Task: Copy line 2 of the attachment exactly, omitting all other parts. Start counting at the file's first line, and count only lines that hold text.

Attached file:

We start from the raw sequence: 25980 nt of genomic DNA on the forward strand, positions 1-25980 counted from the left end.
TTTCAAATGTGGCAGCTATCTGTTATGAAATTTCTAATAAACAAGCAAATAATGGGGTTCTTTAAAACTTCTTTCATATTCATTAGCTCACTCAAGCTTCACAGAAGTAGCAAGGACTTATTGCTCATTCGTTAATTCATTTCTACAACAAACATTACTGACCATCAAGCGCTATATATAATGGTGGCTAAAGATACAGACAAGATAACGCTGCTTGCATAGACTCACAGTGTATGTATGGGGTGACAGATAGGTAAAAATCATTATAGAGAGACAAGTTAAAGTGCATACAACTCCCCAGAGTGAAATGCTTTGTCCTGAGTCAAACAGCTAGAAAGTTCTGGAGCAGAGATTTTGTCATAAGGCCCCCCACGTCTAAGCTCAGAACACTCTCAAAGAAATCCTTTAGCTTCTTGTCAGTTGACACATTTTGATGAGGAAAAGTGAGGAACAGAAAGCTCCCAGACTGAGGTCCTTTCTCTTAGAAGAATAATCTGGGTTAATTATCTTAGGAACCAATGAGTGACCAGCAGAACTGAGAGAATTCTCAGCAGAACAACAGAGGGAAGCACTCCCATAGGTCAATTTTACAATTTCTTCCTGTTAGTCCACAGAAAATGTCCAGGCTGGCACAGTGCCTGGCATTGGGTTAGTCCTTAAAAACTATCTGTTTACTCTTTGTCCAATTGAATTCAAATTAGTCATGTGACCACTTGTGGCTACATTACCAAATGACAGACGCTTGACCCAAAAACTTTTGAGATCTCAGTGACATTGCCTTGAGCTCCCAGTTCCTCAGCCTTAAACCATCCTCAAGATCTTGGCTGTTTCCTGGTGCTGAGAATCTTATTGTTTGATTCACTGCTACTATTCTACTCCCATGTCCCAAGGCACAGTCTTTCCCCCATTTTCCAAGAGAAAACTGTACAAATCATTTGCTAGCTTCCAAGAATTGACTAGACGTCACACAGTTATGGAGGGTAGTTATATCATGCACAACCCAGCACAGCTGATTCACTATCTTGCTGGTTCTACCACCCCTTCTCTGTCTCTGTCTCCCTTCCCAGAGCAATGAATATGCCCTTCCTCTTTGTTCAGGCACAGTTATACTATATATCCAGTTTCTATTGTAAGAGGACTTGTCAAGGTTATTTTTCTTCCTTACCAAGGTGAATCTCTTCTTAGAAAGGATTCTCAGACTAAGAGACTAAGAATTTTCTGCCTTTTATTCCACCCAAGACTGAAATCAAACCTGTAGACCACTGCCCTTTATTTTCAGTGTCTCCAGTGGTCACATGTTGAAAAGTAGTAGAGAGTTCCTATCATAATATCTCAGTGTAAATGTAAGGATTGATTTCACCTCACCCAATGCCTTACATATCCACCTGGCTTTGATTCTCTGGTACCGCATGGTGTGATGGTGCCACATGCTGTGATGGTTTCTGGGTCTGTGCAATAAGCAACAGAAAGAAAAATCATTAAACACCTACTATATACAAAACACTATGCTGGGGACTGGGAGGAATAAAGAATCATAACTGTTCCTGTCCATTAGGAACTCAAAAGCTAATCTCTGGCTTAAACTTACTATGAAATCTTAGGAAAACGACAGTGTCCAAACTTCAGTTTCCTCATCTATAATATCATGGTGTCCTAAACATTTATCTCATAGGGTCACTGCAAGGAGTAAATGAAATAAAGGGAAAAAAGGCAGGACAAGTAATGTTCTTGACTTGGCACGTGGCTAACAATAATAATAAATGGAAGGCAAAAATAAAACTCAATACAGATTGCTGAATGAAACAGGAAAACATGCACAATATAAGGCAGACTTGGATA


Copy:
TTTCAAATGTGGCAGCTATCTGTTATGAAATTTCTAATAAACAAGCAAATAATGGGGTTCTTTAAAACTTCTTTCATATTCATTAGCTCACTCAAGCTTCACAGAAGTAGCAAGGACTTATTGCTCATTCGTTAATTCATTTCTACAACAAACATTACTGACCATCAAGCGCTATATATAATGGTGGCTAAAGATACAGACAAGATAACGCTGCTTGCATAGACTCACAGTGTATGTATGGGGTGACAGATAGGTAAAAATCATTATAGAGAGACAAGTTAAAGTGCATACAACTCCCCAGAGTGAAATGCTTTGTCCTGAGTCAAACAGCTAGAAAGTTCTGGAGCAGAGATTTTGTCATAAGGCCCCCCACGTCTAAGCTCAGAACACTCTCAAAGAAATCCTTTAGCTTCTTGTCAGTTGACACATTTTGATGAGGAAAAGTGAGGAACAGAAAGCTCCCAGACTGAGGTCCTTTCTCTTAGAAGAATAATCTGGGTTAATTATCTTAGGAACCAATGAGTGACCAGCAGAACTGAGAGAATTCTCAGCAGAACAACAGAGGGAAGCACTCCCATAGGTCAATTTTACAATTTCTTCCTGTTAGTCCACAGAAAATGTCCAGGCTGGCACAGTGCCTGGCATTGGGTTAGTCCTTAAAAACTATCTGTTTACTCTTTGTCCAATTGAATTCAAATTAGTCATGTGACCACTTGTGGCTACATTACCAAATGACAGACGCTTGACCCAAAAACTTTTGAGATCTCAGTGACATTGCCTTGAGCTCCCAGTTCCTCAGCCTTAAACCATCCTCAAGATCTTGGCTGTTTCCTGGTGCTGAGAATCTTATTGTTTGATTCACTGCTACTATTCTACTCCCATGTCCCAAGGCACAGTCTTTCCCCCATTTTCCAAGAGAAAACTGTACAAATCATTTGCTAGCTTCCAAGAATTGACTAGACGTCACACAGTTATGGAGGGTAGTTATATCATGCACAACCCAGCACAGCTGATTCACTATCTTGCTGGTTCTACCACCCCTTCTCTGTCTCTGTCTCCCTTCCCAGAGCAATGAATATGCCCTTCCTCTTTGTTCAGGCACAGTTATACTATATATCCAGTTTCTATTGTAAGAGGACTTGTCAAGGTTATTTTTCTTCCTTACCAAGGTGAATCTCTTCTTAGAAAGGATTCTCAGACTAAGAGACTAAGAATTTTCTGCCTTTTATTCCACCCAAGACTGAAATCAAACCTGTAGACCACTGCCCTTTATTTTCAGTGTCTCCAGTGGTCACATGTTGAAAAGTAGTAGAGAGTTCCTATCATAATATCTCAGTGTAAATGTAAGGATTGATTTCACCTCACCCAATGCCTTACATATCCACCTGGCTTTGATTCTCTGGTACCGCATGGTGTGATGGTGCCACATGCTGTGATGGTTTCTGGGTCTGTGCAATAAGCAACAGAAAGAAAAATCATTAAACACCTACTATATACAAAACACTATGCTGGGGACTGGGAGGAATAAAGAATCATAACTGTTCCTGTCCATTAGGAACTCAAAAGCTAATCTCTGGCTTAAACTTACTATGAAATCTTAGGAAAACGACAGTGTCCAAACTTCAGTTTCCTCATCTATAATATCATGGTGTCCTAAACATTTATCTCATAGGGTCACTGCAAGGAGTAAATGAAATAAAGGGAAAAAAGGCAGGACAAGTAATGTTCTTGACTTGGCACGTGGCTAACAATAATAATAAATGGAAGGCAAAAATAAAACTCAATACAGATTGCTGAATGAAACAGGAAAACATGCACAATATAAGGCAGACTTGGATA